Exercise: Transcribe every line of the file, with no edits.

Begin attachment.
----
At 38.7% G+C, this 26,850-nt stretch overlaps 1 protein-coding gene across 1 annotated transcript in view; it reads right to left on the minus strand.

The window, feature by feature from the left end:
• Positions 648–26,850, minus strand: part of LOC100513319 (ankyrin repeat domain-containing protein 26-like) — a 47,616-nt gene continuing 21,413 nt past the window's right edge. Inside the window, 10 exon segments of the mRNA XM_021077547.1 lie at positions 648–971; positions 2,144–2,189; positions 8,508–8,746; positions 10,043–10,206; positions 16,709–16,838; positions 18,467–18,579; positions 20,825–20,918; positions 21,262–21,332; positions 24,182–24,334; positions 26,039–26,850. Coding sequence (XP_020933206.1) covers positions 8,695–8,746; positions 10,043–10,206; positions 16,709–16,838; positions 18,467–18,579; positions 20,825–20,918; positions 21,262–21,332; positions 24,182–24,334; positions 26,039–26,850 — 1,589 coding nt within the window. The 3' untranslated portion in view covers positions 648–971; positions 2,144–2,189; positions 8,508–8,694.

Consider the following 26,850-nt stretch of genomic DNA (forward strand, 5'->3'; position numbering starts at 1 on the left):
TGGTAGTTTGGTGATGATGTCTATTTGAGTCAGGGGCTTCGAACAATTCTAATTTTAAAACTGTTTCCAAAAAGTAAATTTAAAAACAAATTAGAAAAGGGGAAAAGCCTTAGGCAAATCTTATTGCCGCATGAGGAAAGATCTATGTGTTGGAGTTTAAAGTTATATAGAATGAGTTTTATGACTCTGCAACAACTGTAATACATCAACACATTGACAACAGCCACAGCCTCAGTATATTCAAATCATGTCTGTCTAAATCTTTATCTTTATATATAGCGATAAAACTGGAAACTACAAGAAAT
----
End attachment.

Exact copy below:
At 38.7% G+C, this 26,850-nt stretch overlaps 1 protein-coding gene across 1 annotated transcript in view; it reads right to left on the minus strand.

The window, feature by feature from the left end:
• Positions 648–26,850, minus strand: part of LOC100513319 (ankyrin repeat domain-containing protein 26-like) — a 47,616-nt gene continuing 21,413 nt past the window's right edge. Inside the window, 10 exon segments of the mRNA XM_021077547.1 lie at positions 648–971; positions 2,144–2,189; positions 8,508–8,746; positions 10,043–10,206; positions 16,709–16,838; positions 18,467–18,579; positions 20,825–20,918; positions 21,262–21,332; positions 24,182–24,334; positions 26,039–26,850. Coding sequence (XP_020933206.1) covers positions 8,695–8,746; positions 10,043–10,206; positions 16,709–16,838; positions 18,467–18,579; positions 20,825–20,918; positions 21,262–21,332; positions 24,182–24,334; positions 26,039–26,850 — 1,589 coding nt within the window. The 3' untranslated portion in view covers positions 648–971; positions 2,144–2,189; positions 8,508–8,694.

Consider the following 26,850-nt stretch of genomic DNA (forward strand, 5'->3'; position numbering starts at 1 on the left):
TGGTAGTTTGGTGATGATGTCTATTTGAGTCAGGGGCTTCGAACAATTCTAATTTTAAAACTGTTTCCAAAAAGTAAATTTAAAAACAAATTAGAAAAGGGGAAAAGCCTTAGGCAAATCTTATTGCCGCATGAGGAAAGATCTATGTGTTGGAGTTTAAAGTTATATAGAATGAGTTTTATGACTCTGCAACAACTGTAATACATCAACACATTGACAACAGCCACAGCCTCAGTATATTCAAATCATGTCTGTCTAAATCTTTATCTTTATATATAGCGATAAAACTGGAAACTACAAGAAAT